Saturday, 17 September 2011

A Sheer Collection: Retro Style

Recent fashion magazines tell me sheers or transparents, often layered, are a trend. Judging by the clothes I was making back in the late 80s to early 90s it seems the trend was around then too, and it seems I was besotted!

Back then I was a student; I was still living with my parents, and my recollection is that the little I was earning through holiday / weekend work was spent on nightclub and dance party entry fees, self-rationed Japanese Slippers*, and the occasional pair of shoes.

* you know, the green cocktail - made with Midori!


So here are two blouses I made from cotton voile.  I used to wear these layered over a smart white singlet (definitely not a chesty bonds), with a calf-length narrow black linen skirt or very wide leg cream linen pants.   I remember dressing like this for uni - crazy me - this is not how the other science students were dressing!

All the relevant patterns are shown a bit lower down the page.

Vogue Perry Ellis pattern used for the orange and yellow blouses (and a third sheer blouse made from paisley chiffon - I will see if I can find it too):

top left = yellow blouse, main = orange blouse
And the Ralph Lauren and Anne Klein patterns below were used for my cream linen pants and a black linen skirt - I still have the cream linen pants somewhere...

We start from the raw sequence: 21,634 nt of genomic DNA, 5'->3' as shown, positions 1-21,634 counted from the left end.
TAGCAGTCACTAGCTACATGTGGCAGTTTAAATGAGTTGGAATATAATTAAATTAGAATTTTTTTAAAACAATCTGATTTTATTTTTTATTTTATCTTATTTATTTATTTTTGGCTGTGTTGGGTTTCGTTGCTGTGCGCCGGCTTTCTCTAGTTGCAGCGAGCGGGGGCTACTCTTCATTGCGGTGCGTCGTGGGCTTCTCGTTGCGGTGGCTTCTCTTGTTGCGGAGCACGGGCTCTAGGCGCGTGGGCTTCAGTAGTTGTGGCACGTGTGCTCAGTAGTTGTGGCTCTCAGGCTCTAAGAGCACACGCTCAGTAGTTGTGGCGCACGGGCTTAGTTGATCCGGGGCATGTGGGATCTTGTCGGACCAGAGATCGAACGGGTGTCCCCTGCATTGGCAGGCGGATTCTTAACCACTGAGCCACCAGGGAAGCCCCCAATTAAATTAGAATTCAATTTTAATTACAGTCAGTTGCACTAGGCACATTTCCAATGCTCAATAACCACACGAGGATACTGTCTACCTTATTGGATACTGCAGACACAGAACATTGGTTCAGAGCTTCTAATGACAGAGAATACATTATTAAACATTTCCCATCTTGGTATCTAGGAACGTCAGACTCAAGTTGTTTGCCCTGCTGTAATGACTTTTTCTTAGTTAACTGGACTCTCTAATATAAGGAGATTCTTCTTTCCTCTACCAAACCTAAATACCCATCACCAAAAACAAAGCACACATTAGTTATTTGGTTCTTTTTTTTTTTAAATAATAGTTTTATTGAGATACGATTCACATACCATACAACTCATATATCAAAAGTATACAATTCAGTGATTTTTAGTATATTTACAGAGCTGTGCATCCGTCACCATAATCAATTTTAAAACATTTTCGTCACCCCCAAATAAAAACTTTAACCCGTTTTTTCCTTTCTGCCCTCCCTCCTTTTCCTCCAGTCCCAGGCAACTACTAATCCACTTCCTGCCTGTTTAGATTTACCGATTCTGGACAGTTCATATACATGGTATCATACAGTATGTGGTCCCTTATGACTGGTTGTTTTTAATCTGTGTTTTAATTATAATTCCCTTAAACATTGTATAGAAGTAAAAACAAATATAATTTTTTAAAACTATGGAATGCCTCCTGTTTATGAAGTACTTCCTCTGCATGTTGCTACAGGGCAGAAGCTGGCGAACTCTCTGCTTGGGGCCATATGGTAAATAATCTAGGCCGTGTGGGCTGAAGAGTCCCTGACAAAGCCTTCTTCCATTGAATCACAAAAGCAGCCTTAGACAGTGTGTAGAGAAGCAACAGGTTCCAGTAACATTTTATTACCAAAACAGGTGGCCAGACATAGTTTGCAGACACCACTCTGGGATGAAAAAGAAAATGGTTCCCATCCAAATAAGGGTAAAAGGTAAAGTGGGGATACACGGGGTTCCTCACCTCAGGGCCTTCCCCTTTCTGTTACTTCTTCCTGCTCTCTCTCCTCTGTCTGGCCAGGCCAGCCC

bottom half = crream linen pants

black linen skirt


Around the same time I made quite a few other sheer garments.... can you imagine a sheer outfit: blouse AND pants?  Don't worry, the pants were double layer chiffon PLUS lining fabric so they gave an impression of sheer without actually showing anything. They swished around in a noisy, luxurious way when I walked and just felt special :-). And I think I wore a coordinating (homemade) silk cami under the blouse.


Some close-ups too: the louder colour is more realistic, but doesn't show you how sheer the fabric really looked. These pants were made using the same Vogue Ralph Lauren pattern as for the cream linen pants mentioned above. They're a really wide legged trouser leg - I think close to 60cm (23") wide at the ankles.

2 layers of chiffon plus lining...

Very loud, huh? Ah well, the lighting in those nightclubs was mostly dim.

The pattern for the blue blouse was this spectacular Vogue Claude Montana pattern. 

The blue blouse was made from - I think - silk organza, and was such a favourite of mine.  Even though it's washed and clean (unlike the trousers!) I've left it unironed because it has ripped along one of the underarm seams. I think it had weakened from sweat, to be honest, and then a recent wash was the final straw! Unfortunately I don't know how to repair it, and I think my iron could be dangerous to it :-( 

On a cheerier note (let's distract me), have I ever shown you my B&W gingham outfit from the same pattern?

So - a long post, lots of clothes, but you can't see what they looked like on; there just aren't are any photos of me wearing any of these clothes and of course they no longer fit.

So to finish up, here's a photo in which you can see me actually wearing another of my sheer collection, back in the day.

The blouse that you can barely make out was made by my mum - a sweet dotted black and white sheer cotton blouse with fitted waist band, short sleeves and press studs down the front. It had a sort of post-WWII look.

Hmm well you can't really tell what it looks like, can you... but that's me alright!

to be continued...

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